Tag Archive: civil disobedience

Review by C.J. Bunce

It’s a new year.  Have you made any resolutions yet?  If you’ve ever wanted to support a cause and couldn’t figure out a practical way to actually make a difference, a new field guide will get you started.  It’s Road Map for Revolutionaries, a step-by-step approach to getting from an idea to actually having an impact.  If you’re tired of inaction and just talk, you need to know the rules of change and how to navigate them.  Pick a cause–anything you view strongly–then read through the book with an eye toward getting more involved.  Written by cause advocates Elisa Camahort Page, Carolyn Gerin, and Jamia Wilson, readers can approach their participation from any number of strategic angles.

Knowing the laws and regulations that apply is a key first step.  The authors provide an extensive section on protests and civil disobedience, where your rights extend and the limits of those rights–how to raise awareness, how to meet, lobby, and influence representatives, basics on asserting economic pressure to achieve change via boycotts, buycotts, and divestments, and understanding the role shareholders can take to influence corporate responsibility.  Roughly a third of the book keys in on how you can work to update institutions that are not keeping up with changing times.

For some Road Map for Revolutionaries will be a refresher on high school Government and Economics classes, for others it can be a first step into navigating into a more civic role personally.  Understanding the role of social media today, understanding modern terms that weren’t used even a few years ago–all of these ideas will update even those who consider themselves lifelong policy advocates.  It would make a good companion to last year’s The Encyclopedia of Misinformation (reviewed here at borg), another handbook for navigating a quick-paced, tech driven world.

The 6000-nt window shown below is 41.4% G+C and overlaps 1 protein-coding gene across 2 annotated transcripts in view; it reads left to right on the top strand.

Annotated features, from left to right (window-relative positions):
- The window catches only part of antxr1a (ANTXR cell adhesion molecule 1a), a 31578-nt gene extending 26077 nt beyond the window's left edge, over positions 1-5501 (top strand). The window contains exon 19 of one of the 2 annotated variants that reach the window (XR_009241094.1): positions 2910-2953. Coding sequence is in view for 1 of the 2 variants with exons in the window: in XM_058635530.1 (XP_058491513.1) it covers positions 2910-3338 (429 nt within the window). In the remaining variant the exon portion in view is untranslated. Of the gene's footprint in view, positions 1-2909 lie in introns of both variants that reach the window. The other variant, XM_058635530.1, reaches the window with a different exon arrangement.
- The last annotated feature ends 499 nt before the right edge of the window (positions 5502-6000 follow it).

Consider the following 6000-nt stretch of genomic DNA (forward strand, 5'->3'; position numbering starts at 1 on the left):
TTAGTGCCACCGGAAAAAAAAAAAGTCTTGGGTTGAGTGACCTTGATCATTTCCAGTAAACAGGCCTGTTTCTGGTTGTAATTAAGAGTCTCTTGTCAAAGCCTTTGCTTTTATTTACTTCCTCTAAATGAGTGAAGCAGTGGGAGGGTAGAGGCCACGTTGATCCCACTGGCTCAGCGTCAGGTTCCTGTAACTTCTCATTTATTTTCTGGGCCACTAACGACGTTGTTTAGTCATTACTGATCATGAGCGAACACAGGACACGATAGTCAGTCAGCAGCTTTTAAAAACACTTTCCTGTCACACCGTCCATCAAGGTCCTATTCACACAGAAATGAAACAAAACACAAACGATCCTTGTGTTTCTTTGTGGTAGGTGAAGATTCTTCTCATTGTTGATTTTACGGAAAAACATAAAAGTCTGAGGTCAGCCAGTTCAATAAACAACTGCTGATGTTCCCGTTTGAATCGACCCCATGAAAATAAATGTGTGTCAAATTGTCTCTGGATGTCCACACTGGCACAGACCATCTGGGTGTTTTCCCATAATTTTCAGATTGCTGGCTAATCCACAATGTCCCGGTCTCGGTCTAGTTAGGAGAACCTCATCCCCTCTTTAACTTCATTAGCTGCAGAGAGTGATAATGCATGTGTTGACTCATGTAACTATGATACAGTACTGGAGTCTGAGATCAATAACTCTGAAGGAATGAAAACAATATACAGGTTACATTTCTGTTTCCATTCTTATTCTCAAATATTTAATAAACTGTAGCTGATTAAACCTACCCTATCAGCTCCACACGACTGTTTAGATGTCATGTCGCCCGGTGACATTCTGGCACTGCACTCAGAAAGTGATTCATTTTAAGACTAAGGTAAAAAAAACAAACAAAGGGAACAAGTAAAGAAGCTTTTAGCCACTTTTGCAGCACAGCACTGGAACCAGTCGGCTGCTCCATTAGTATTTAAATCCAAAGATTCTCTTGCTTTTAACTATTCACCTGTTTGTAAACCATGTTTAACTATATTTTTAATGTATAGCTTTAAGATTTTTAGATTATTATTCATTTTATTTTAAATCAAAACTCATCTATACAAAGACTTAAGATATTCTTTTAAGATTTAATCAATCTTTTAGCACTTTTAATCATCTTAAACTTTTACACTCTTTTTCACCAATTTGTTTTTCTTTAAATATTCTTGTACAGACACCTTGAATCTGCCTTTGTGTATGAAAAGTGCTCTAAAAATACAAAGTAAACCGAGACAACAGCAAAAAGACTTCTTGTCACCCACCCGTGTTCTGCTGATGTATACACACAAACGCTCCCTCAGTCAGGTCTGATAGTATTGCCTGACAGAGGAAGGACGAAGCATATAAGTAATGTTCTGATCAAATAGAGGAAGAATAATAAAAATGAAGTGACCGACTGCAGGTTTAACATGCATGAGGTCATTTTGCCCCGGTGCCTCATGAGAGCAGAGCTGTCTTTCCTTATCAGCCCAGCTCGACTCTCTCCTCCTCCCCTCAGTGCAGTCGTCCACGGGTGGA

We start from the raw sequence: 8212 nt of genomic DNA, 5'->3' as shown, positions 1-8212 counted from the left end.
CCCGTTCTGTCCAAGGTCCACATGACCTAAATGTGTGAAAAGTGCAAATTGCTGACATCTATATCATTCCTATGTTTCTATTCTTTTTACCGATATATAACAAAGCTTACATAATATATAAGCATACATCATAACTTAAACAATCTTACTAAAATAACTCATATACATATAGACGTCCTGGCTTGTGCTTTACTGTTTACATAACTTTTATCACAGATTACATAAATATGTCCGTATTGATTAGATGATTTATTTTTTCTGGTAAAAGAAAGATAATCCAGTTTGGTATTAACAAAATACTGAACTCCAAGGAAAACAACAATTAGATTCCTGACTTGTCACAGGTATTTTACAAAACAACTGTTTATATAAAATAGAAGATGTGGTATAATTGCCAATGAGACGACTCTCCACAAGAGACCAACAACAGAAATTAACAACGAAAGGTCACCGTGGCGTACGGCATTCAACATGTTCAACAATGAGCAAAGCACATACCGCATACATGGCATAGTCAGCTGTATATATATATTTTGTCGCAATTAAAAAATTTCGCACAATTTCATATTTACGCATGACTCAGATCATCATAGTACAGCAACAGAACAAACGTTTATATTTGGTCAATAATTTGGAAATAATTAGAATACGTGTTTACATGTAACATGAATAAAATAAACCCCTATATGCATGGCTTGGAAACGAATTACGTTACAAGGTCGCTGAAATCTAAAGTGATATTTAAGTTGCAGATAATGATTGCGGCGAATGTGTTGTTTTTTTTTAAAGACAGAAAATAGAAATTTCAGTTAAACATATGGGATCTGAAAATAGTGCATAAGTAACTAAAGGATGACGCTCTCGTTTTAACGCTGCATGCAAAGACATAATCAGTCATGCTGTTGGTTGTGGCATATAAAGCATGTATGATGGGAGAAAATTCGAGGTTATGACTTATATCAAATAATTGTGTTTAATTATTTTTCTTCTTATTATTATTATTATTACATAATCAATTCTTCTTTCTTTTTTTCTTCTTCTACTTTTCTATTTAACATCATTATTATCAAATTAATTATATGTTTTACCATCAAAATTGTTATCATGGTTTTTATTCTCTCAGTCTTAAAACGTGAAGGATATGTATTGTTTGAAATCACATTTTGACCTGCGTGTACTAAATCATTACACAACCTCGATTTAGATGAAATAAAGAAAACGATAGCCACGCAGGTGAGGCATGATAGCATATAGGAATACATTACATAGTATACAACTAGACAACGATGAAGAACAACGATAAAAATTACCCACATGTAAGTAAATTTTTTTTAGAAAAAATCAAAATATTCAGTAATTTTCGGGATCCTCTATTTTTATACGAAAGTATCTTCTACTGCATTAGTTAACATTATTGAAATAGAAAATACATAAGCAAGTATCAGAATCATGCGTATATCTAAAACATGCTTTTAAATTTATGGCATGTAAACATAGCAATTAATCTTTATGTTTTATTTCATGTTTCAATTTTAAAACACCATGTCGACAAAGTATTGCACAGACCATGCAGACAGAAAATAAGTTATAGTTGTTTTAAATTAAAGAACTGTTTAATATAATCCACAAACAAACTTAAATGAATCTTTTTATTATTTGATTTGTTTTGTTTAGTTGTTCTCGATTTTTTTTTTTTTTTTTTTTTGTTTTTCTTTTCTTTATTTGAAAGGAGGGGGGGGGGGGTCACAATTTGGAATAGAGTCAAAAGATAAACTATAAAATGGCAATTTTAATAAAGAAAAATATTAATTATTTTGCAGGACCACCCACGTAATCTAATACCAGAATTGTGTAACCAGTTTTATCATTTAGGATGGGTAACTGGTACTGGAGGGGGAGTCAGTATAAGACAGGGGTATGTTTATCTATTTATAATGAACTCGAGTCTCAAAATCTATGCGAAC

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Liberator Issue 1 cover

Although the mainstream and critics will likely ignore Black Mask Studio’s new four-issue mini-series Liberator because it deals with politics head-on, it should be on your list of the best comics of 2013.  Fully funded from a successful Kickstarter campaign, with profits going to animal advocacy causes, Liberator puts its money where its mouth is, centering on two realistic heroes approaching their noble and hard-fought causes in different ways.  If you’re tired of the same old superhero vigilante with little but blowing up alien worlds at stake, maybe Liberator’s tantalizing tagline will help pull you in: “Real heroes don’t wear capes… they wear ski masks.”

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